Bullet for Unaccompanied Heart


by Nita Congress · August 20, 2015


This is what good theater does: arrests you, engages with you, holds you tight and fast and hard, and then releases you dazed, blinking, and gasping. Bullet for Unaccompanied Heart is good theater.

Playwright Robert Wray, actors Mariah Johnson, Rodney Umble, and Robert Ryland, and director Marty Moore have created a mesmerizing, haunting, and unrelenting production. The play combines words, music, life, death, love, hate, the blues, and punk in a seamless whole—or is it hole?

Aspiring bluesman Dugan McBane meets and loves punk rock princess and crossword aficionado Anya Magnifico. What their union unleashes is the subject of the play, as we move back and forth through time, led alternately by Anya and Dugan, circling around and around the abyss:

“Where can I go when you’ve got the keys to every place imaginable?” asks Dugan.

And later, Anya, “85 down: Anguish, as in Medea. 84 down: Anguish as in Michelangelo. 82 down: Anguish…19 down: At the intersection of past and present.”

The play’s title contains a play on words, with a bullet standing in for a ballad. We are shown, so painfully, so repeatedly, what these two mean—meant—to each other, how interchangeable the bullets and the ballads have become.

One more thing good theater does: it brings understanding, showing us the possibilities of words and life and connection. I’ve never known a bluesman, but I know Dugan; I’m no punk crossword fiend, but I get Anya. Good theater bridges the gaps, elucidating, enlightening, enriching, energizing.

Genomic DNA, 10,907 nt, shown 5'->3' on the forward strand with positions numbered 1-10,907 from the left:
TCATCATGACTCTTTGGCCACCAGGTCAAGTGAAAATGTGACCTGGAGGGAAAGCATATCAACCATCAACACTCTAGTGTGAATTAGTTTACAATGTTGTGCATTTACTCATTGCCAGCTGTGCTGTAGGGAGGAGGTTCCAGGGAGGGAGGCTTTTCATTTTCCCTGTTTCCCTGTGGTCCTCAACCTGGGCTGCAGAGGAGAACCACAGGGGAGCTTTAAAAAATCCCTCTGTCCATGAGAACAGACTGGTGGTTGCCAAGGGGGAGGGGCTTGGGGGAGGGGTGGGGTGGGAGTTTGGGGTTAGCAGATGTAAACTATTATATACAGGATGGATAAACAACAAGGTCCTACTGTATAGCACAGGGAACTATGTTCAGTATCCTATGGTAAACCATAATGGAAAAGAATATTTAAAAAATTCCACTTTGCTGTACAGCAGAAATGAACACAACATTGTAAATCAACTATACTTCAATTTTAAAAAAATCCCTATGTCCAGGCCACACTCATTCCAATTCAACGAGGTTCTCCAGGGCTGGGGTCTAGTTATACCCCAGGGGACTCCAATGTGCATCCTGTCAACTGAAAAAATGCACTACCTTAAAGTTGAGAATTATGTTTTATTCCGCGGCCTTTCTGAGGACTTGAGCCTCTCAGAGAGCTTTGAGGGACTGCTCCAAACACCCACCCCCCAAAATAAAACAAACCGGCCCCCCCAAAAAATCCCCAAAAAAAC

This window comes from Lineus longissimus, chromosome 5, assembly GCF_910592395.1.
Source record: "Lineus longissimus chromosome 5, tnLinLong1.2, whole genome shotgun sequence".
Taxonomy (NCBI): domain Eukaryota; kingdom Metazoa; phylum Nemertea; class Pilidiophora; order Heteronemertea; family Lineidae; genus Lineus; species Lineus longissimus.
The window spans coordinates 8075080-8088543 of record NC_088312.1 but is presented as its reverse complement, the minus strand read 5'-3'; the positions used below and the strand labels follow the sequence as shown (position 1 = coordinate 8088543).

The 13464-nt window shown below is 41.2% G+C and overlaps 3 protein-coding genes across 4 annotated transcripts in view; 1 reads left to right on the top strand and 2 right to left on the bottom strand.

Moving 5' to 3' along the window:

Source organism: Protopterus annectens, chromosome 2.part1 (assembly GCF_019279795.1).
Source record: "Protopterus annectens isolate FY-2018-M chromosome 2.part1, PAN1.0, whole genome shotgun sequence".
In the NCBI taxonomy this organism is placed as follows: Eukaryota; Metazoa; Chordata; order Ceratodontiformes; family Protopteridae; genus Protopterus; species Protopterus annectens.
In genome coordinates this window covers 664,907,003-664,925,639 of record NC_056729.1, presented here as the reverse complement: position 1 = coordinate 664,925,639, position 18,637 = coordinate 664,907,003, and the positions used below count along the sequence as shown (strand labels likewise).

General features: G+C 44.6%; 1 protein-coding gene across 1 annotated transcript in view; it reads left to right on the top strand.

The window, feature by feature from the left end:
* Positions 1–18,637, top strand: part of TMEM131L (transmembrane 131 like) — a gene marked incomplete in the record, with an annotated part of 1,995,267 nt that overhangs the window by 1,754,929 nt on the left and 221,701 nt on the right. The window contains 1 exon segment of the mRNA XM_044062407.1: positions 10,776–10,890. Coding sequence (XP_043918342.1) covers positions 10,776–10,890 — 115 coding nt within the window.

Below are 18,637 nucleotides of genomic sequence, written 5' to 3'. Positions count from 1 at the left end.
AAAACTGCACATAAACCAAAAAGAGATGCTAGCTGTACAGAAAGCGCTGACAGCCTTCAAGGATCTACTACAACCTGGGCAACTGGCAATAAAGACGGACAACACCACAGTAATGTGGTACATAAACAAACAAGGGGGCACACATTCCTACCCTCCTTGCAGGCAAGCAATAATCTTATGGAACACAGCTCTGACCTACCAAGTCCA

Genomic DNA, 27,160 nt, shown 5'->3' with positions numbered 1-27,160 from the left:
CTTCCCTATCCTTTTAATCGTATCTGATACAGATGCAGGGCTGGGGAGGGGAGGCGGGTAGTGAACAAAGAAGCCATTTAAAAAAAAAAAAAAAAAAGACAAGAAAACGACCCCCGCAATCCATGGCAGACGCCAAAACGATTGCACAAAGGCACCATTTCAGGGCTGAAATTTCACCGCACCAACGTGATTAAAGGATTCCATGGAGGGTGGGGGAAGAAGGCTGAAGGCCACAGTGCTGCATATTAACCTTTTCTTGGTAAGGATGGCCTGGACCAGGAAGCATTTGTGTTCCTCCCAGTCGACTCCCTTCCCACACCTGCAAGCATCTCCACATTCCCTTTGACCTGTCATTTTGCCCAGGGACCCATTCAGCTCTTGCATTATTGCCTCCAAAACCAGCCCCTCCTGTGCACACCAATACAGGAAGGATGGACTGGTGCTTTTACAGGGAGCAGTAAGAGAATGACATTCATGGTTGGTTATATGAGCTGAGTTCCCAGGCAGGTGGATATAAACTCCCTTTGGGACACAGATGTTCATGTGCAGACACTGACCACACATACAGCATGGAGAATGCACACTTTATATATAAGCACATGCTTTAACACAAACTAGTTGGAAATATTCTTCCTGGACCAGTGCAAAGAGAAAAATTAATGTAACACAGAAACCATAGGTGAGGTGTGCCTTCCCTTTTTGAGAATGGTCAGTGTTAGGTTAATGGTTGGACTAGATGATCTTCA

More about the play in this article:
City of Glass
Edward Einhorn is a playwright, director, translator, adaptor and more. Many of his plays can be found on Indie Theater Now. Nita Congress shares her thoughts on this new work.
Broken Bone Bathtub
After being asked who is comfortable with audience participation, we are lead one by one into the small room and guided to our seats. A young woman sits amid pleasantly floral scented bubbles, face turned away from us.
Alas, the Nymphs
“Yesterday is today. Today is Here.” The past and the present do indeed collide in Alas, The Nymphs, a new play by writer/director John Jahnke and his company Hotel Savant.